Researchers discovered multiple critical vulnerabilities in Picture Transfer Protocol (PTP) that allows attackers to infect the Canon DSLR camera with ransomware to encrypt the pictures and demand the ransom.
An attacker who is very close with the victim’s WiFi or already hijacked computers with the USB access could propagate them to infect the cameras with deadly malware and ransomware.
There was a period when most users connect their camera to their PC using a USB cable to share the captured data using PTP/USB protocol.
New digital camera models now support WiFi to transfer the files from the camera to the computer via PTP/IP that is accessible to every WiFi-enabled device.
Researchers from Checkpoint found 6 critical vulnerabilities in PTP protocol that allows an attacker to take over the camera and infected with the severe ransomware over the rogue WiFi access and unsecured network.
There are 2 different scenarios that opens a door for attackers to exploit the vulnerabilities found in Picture Transfer Protocol (PTP).
USB – For an attacker that took over your PC, and now wants to propagate into your camera.
WiFi – An attacker can place a rogue WiFi access point at a tourist attraction, to infect your camera.
Vulnerabilities in Canon DSLR EOS
Part of the Research, Checkpoint Researchers mainly focusing on Canon’s EOS 80D DSLR camera that holds more than 50% of the market share, EOS80D model supports both USB and WiFi, Canon has an extensive “modding” community, called Magic Lantern, an open-source free software add-on that adds new features to the Canon EOS cameras.
PTP command handler supports up to 5 arguments for every command, out of 148 commands that perform various operations on camera, researchers narrowed down to 38 commands for this research that receives an input buffer.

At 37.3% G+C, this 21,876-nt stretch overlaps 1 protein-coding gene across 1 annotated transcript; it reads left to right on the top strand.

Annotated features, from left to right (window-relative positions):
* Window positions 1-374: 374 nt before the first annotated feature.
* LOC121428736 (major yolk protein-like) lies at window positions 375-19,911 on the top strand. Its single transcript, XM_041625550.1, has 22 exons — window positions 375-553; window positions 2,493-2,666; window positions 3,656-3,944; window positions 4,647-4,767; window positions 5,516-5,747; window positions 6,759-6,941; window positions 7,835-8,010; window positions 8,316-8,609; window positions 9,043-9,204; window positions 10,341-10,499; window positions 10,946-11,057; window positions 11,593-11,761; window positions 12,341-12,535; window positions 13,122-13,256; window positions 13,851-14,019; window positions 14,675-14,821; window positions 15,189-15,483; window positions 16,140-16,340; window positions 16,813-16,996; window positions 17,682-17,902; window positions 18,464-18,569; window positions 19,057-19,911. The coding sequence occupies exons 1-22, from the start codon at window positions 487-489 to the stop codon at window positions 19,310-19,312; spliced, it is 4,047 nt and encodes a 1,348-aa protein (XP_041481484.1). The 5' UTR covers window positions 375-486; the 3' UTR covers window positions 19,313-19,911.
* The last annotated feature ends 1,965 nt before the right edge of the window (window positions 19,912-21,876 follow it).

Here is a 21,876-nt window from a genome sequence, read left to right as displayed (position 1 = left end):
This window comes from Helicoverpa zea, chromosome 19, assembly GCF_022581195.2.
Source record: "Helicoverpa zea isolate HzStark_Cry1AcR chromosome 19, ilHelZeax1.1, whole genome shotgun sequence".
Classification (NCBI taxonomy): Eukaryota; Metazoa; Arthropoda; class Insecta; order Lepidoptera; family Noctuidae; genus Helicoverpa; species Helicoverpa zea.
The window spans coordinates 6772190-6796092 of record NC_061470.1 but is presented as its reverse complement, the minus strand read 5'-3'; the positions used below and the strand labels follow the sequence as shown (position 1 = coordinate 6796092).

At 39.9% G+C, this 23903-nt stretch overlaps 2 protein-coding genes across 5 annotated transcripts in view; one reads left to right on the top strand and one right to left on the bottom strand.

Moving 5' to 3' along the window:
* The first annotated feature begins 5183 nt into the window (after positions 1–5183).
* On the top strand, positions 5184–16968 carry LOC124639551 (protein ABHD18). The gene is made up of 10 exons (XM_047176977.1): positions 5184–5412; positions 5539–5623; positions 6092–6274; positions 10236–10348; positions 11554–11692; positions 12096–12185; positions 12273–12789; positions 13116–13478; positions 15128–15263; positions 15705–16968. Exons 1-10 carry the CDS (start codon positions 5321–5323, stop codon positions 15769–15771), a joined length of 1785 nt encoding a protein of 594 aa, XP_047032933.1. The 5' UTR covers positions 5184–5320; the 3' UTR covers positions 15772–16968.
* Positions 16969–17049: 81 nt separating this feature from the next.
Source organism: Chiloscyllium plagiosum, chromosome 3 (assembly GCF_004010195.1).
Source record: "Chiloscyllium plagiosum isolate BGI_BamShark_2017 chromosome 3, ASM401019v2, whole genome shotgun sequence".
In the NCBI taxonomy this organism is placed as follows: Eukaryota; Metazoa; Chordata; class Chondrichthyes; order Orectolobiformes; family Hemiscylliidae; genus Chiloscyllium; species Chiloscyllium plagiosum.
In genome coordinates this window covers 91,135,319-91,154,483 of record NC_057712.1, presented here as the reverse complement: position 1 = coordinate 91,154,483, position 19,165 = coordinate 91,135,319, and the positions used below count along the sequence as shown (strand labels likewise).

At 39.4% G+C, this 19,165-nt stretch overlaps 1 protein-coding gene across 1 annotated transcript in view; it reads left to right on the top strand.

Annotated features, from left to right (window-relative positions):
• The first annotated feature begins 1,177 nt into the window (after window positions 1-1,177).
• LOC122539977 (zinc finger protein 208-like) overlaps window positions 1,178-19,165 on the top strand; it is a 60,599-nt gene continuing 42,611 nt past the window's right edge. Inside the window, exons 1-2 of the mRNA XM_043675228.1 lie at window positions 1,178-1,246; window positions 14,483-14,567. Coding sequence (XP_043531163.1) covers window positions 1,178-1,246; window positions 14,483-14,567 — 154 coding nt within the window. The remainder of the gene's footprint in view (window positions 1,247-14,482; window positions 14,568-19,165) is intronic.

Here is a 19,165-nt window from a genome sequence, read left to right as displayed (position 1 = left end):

Below mentioned vulnerabilities reside in the specific opcode and command name of the Picture Transfer Protocol (PTP).
- CVE-2019-5994 – Buffer Overflow in SendObjectInfo (opcode 0x100C)
- CVE-2019-5998 – Buffer Overflow in NotifyBtStatus (opcode 0x91F9)
- CVE-2019-5999– Buffer Overflow in BLERequest (opcode 0x914C)
- CVE-2019-6000– Buffer Overflow in SendHostInfo (opcode0x91E4)
- CVE-2019-6001– Buffer Overflow in SetAdapterBatteryReport (opcode 0x91FD)
- CVE-2019-5995 – Silent malicious firmware update
In this case, 3 similar buffer overflow vulnerabilities are found over a global structure, Over stack and heap.
The second and third vulnerability is related to Bluetooth, but the camera model doesn’t support Bluetooth.
Researchers tested these vulnerabilities using the Proof-of-concept to check whether the vulnerabilities are working and it ended up in the camera crashing then later they wrote an exploit to bypass the camera.
According to Checkpoint “After playing around with the firmware update process, we went back to finish our ransomware. The ransomware uses the same cryptographic functions as the firmware update process and calls the same AES functions in the firmware. After encrypting all of the files on the SD Card, the ransomware displays the ransom message to the user.”
In the above video, the developed exploit has been launched against the Camera over WiFi. In this part, the attacker set up a Rogue WiFi access point by sniffing the network.
Faking the AP to have the same name as the one the camera automatically attempts to connect. Once the attacker is within the same LAN as the camera, he can initiate the exploit and infect with ransomware, Researchers said.
All the vulnerability has been reported to Canon and they released an advisory with a firmware update, also Canon has informed that no confirmed cases of these vulnerabilities being exploited to cause harm.
You can read the complete guide of Ransomware Attack Response and Mitigation Checklist.
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